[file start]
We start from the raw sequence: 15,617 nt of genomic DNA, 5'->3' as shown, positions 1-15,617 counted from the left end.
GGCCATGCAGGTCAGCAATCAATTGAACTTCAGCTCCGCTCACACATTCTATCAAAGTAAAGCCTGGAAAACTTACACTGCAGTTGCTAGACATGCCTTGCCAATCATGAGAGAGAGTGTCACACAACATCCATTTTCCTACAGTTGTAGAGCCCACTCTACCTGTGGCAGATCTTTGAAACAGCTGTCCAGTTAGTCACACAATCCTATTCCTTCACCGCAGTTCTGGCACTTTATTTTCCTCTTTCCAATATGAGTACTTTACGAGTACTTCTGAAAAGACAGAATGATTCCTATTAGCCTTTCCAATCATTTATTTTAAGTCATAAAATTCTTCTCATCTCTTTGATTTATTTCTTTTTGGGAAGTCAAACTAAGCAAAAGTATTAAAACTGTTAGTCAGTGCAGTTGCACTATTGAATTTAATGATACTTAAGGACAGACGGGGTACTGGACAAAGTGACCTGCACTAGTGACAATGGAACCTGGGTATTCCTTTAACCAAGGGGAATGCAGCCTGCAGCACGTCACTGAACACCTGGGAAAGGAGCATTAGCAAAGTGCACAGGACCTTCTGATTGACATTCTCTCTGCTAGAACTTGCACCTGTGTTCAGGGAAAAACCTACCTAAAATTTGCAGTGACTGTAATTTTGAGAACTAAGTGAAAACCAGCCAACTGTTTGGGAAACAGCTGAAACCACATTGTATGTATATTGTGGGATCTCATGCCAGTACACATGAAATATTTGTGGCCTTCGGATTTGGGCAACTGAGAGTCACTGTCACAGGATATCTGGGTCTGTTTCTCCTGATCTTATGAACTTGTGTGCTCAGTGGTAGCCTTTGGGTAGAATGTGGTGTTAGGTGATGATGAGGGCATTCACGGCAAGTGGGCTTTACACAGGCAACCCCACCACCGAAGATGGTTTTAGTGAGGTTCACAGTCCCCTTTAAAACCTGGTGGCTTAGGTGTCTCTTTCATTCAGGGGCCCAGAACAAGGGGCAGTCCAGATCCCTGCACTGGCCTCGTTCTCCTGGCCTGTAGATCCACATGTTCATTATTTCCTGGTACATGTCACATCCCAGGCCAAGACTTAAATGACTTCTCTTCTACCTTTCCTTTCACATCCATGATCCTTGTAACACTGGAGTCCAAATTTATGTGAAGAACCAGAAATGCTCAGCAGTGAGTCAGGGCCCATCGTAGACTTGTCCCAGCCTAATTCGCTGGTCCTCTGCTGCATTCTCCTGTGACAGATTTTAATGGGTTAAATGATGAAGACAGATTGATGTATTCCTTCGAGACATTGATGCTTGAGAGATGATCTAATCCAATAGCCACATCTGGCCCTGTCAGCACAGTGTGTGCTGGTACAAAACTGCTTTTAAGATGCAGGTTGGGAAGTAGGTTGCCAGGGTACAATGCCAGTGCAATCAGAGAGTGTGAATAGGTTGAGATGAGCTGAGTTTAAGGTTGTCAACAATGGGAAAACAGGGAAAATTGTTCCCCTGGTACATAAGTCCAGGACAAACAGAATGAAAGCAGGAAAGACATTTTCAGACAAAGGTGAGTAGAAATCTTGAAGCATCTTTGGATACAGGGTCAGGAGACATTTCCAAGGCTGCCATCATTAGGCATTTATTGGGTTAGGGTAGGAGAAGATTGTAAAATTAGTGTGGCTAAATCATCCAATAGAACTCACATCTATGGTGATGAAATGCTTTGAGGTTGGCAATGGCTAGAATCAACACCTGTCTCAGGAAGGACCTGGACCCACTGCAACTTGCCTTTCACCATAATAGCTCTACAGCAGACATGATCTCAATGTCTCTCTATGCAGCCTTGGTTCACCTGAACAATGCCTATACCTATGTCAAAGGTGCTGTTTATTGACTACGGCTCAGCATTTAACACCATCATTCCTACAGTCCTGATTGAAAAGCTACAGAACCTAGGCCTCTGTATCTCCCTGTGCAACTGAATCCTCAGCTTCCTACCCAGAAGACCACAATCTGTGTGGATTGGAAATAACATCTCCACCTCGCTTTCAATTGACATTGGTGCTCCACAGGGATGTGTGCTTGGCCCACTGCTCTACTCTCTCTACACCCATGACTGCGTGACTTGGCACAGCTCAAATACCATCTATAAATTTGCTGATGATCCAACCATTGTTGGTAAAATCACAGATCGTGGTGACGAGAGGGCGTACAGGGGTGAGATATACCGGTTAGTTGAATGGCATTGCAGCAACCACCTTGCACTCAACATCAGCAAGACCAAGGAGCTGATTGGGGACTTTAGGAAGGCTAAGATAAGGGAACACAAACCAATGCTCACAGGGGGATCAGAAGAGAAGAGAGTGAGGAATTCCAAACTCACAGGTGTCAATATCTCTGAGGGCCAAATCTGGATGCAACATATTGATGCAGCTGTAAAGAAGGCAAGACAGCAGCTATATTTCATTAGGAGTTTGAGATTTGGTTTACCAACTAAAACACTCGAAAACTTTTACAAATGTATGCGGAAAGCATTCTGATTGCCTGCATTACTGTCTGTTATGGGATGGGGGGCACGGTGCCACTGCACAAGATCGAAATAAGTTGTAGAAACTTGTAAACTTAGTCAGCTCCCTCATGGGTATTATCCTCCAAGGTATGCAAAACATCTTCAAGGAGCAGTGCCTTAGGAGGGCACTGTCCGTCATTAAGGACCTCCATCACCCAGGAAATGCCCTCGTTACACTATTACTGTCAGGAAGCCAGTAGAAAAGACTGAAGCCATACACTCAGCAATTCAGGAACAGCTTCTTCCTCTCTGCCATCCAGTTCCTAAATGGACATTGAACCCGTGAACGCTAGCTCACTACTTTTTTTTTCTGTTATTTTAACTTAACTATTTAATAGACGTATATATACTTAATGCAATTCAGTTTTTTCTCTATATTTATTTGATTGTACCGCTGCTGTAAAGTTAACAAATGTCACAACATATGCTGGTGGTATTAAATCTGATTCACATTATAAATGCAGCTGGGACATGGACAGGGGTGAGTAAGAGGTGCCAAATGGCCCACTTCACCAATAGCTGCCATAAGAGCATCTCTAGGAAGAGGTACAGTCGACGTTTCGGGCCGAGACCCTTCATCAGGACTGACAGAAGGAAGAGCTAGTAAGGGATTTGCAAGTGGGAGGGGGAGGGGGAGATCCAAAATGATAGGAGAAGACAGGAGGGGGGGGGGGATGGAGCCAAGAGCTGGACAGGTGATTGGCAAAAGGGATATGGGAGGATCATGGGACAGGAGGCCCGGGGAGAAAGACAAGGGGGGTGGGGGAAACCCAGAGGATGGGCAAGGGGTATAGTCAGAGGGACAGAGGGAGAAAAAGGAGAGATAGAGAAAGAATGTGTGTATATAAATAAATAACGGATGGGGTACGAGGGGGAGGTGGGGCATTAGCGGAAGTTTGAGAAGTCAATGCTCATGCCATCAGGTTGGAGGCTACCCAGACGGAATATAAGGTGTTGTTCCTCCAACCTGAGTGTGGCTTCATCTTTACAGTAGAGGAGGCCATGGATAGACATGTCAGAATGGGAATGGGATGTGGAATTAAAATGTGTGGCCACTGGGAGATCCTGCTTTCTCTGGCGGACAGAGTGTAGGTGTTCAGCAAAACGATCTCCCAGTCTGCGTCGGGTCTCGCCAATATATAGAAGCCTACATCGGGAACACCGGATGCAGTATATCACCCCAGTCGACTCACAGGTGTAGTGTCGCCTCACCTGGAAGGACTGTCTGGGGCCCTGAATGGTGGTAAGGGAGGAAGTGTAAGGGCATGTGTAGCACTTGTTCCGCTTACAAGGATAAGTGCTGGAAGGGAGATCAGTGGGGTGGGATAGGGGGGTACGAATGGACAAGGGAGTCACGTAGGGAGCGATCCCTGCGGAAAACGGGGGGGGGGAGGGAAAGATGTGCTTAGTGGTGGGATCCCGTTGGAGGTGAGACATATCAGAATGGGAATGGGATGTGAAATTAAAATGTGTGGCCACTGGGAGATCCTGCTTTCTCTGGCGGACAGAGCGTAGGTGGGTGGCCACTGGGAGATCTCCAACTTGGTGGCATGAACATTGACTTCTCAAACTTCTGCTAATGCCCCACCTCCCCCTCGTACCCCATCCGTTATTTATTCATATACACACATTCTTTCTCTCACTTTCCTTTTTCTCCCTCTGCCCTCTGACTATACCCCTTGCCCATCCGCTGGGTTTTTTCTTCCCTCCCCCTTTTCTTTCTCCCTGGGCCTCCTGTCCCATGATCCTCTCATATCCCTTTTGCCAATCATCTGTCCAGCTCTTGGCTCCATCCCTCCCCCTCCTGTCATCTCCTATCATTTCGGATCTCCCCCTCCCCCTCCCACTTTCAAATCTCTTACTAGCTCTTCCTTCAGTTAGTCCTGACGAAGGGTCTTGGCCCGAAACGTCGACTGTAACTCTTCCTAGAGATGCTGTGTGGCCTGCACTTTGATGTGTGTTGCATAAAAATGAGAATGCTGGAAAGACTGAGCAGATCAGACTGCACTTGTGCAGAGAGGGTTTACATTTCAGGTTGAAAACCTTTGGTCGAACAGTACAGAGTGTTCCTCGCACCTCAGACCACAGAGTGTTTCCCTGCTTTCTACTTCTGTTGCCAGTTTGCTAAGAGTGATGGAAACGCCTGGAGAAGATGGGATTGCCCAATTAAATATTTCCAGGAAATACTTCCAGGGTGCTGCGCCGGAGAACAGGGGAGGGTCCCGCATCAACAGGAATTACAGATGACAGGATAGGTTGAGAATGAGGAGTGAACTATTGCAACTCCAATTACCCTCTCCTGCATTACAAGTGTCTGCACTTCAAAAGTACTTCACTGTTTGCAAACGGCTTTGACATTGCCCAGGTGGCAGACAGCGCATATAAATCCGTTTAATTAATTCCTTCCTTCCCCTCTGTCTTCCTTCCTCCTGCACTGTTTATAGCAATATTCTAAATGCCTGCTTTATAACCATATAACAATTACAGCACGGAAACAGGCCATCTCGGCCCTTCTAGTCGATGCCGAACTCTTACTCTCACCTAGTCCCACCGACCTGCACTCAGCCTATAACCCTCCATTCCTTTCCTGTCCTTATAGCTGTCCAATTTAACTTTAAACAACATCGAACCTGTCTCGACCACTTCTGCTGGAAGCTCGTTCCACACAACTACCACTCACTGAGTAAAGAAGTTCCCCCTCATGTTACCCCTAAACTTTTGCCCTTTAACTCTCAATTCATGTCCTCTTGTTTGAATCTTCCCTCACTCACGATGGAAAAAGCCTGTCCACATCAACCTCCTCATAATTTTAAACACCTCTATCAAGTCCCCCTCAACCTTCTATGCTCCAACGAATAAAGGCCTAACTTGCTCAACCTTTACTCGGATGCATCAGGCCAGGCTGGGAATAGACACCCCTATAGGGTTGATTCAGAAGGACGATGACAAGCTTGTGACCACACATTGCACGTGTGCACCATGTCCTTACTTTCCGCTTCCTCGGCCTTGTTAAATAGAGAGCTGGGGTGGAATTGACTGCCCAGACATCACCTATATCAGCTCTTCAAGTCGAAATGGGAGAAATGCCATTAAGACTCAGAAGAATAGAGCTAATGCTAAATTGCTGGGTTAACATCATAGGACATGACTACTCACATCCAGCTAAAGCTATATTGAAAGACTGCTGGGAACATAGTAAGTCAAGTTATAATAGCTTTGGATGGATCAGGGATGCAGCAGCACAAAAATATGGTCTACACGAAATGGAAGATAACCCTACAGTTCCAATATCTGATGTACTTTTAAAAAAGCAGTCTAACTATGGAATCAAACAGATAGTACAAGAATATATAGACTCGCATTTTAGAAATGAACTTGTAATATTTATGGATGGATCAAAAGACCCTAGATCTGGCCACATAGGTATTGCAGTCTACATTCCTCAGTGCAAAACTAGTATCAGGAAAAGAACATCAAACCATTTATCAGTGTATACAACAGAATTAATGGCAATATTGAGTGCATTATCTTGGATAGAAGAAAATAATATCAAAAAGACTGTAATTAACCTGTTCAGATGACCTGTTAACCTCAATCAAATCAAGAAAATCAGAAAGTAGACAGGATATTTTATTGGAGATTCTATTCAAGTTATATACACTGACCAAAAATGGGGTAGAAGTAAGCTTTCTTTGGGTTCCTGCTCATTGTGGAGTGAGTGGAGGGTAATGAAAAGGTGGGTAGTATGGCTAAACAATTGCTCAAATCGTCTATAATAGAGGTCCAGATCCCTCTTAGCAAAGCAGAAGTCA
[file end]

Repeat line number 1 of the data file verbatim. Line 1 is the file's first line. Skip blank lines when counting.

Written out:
We start from the raw sequence: 15,617 nt of genomic DNA, 5'->3' as shown, positions 1-15,617 counted from the left end.